From 1 January 2000 to 29 February 2020, 148 military service personnel died during training exercises.
Following the death of another military service person during training, Thompsons comments on the Ministry of Defence’s responsibility as an employer to keep its personnel safe and its liability when things go wrong.
Danger and risk to life is part and parcel of the job to military personnel in active service, but no one should expect to die or be seriously injured during training. Military training may need to be gruelling and demanding and by its nature, brings with it a higher than average risk of personal injury, but that doesn’t mean the Ministry of Defence (MOD) as an employer doesn’t have responsibilities towards their staff and a duty of care to discharge.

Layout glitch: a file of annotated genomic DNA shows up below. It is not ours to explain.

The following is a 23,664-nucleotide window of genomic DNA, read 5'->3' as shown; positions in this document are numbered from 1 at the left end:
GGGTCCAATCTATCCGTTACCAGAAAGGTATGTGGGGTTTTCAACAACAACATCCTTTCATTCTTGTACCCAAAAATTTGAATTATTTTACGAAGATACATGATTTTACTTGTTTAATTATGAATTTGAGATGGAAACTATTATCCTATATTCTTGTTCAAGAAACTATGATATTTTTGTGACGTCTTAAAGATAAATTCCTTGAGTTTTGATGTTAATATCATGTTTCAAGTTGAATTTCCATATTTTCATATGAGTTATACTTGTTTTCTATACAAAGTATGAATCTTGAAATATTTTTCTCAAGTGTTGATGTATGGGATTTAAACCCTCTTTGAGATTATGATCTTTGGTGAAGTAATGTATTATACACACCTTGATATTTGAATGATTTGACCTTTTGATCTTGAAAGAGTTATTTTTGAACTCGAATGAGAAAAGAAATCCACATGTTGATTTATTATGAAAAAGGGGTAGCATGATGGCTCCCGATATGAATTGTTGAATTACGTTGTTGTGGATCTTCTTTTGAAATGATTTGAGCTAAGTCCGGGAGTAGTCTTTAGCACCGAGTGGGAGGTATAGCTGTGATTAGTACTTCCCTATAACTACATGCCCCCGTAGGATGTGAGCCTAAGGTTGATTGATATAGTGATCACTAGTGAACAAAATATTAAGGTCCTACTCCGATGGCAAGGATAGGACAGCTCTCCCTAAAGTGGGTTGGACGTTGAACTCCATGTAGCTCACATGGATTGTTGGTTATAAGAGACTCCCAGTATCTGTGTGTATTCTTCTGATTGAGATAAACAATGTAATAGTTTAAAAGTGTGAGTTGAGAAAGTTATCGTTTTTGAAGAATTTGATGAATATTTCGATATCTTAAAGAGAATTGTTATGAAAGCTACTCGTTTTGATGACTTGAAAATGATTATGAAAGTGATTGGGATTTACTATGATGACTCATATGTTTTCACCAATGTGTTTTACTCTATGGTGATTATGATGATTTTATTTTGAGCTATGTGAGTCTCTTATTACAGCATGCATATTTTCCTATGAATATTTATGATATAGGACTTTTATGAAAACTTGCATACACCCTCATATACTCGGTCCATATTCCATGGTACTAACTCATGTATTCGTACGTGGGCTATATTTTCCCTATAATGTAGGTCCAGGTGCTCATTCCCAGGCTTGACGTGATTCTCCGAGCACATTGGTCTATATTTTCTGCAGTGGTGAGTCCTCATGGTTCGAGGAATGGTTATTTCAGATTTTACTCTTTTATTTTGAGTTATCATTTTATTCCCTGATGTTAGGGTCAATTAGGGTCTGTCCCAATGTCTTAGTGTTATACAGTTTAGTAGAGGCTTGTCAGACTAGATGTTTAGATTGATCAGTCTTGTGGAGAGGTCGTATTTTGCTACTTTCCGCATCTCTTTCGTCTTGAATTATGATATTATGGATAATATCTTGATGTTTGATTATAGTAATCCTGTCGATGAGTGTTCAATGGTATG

Government statistics show that between 1 January 2000 and 29 February 2020, 148 military service personnel died during training exercises, equivalent to six percent of all military deaths over the same period (2,683).
In February 2020, the BBC alleged following an investigation that the MOD had breached health and safety laws 40 times during training exercises since 2000.
Trevor Hall, a serious injury solicitor at Thompsons Solicitors with significant experience in military claims, commented: “Whatever the level of risk involved, it is always an employer’s responsibility - in this case the MOD - to carry out adequate risk assessments and to provide appropriate training and equipment for personnel to do their jobs as safely and securely as possible.
“We fear that a lack of rigour by the MOD has morphed into a cavalier attitude to health and safety leading to avoidable accidents, sometimes with fatal consequences.”
Thompsons has dealt with more than 100 cases against the Ministry of Defence, recovering approximately £20m in compensation for injured soldiers. For more information, visit our military injury claims page.
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